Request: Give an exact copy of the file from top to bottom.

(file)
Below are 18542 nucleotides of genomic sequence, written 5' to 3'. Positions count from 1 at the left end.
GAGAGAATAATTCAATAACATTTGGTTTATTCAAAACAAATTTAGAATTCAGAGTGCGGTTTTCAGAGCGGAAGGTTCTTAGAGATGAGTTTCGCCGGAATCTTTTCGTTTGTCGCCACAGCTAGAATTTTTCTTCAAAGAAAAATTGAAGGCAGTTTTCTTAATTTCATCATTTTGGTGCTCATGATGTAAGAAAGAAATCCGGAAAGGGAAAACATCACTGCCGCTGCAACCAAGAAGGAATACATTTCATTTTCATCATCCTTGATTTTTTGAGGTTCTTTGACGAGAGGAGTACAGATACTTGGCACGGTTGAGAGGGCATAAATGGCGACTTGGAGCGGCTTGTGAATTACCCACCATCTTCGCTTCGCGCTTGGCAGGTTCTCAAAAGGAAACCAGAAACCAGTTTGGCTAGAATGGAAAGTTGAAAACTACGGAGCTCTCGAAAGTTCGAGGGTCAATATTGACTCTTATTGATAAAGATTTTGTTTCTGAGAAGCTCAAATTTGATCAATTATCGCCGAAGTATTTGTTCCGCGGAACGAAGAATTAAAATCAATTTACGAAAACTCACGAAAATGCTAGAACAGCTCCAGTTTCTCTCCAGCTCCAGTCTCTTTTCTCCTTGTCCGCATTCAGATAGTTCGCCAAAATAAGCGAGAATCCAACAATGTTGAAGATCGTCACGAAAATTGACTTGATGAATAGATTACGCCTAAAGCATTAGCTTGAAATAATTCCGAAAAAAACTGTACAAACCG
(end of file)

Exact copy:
Below are 18542 nucleotides of genomic sequence, written 5' to 3'. Positions count from 1 at the left end.
GAGAGAATAATTCAATAACATTTGGTTTATTCAAAACAAATTTAGAATTCAGAGTGCGGTTTTCAGAGCGGAAGGTTCTTAGAGATGAGTTTCGCCGGAATCTTTTCGTTTGTCGCCACAGCTAGAATTTTTCTTCAAAGAAAAATTGAAGGCAGTTTTCTTAATTTCATCATTTTGGTGCTCATGATGTAAGAAAGAAATCCGGAAAGGGAAAACATCACTGCCGCTGCAACCAAGAAGGAATACATTTCATTTTCATCATCCTTGATTTTTTGAGGTTCTTTGACGAGAGGAGTACAGATACTTGGCACGGTTGAGAGGGCATAAATGGCGACTTGGAGCGGCTTGTGAATTACCCACCATCTTCGCTTCGCGCTTGGCAGGTTCTCAAAAGGAAACCAGAAACCAGTTTGGCTAGAATGGAAAGTTGAAAACTACGGAGCTCTCGAAAGTTCGAGGGTCAATATTGACTCTTATTGATAAAGATTTTGTTTCTGAGAAGCTCAAATTTGATCAATTATCGCCGAAGTATTTGTTCCGCGGAACGAAGAATTAAAATCAATTTACGAAAACTCACGAAAATGCTAGAACAGCTCCAGTTTCTCTCCAGCTCCAGTCTCTTTTCTCCTTGTCCGCATTCAGATAGTTCGCCAAAATAAGCGAGAATCCAACAATGTTGAAGATCGTCACGAAAATTGACTTGATGAATAGATTACGCCTAAAGCATTAGCTTGAAATAATTCCGAAAAAAACTGTACAAACCG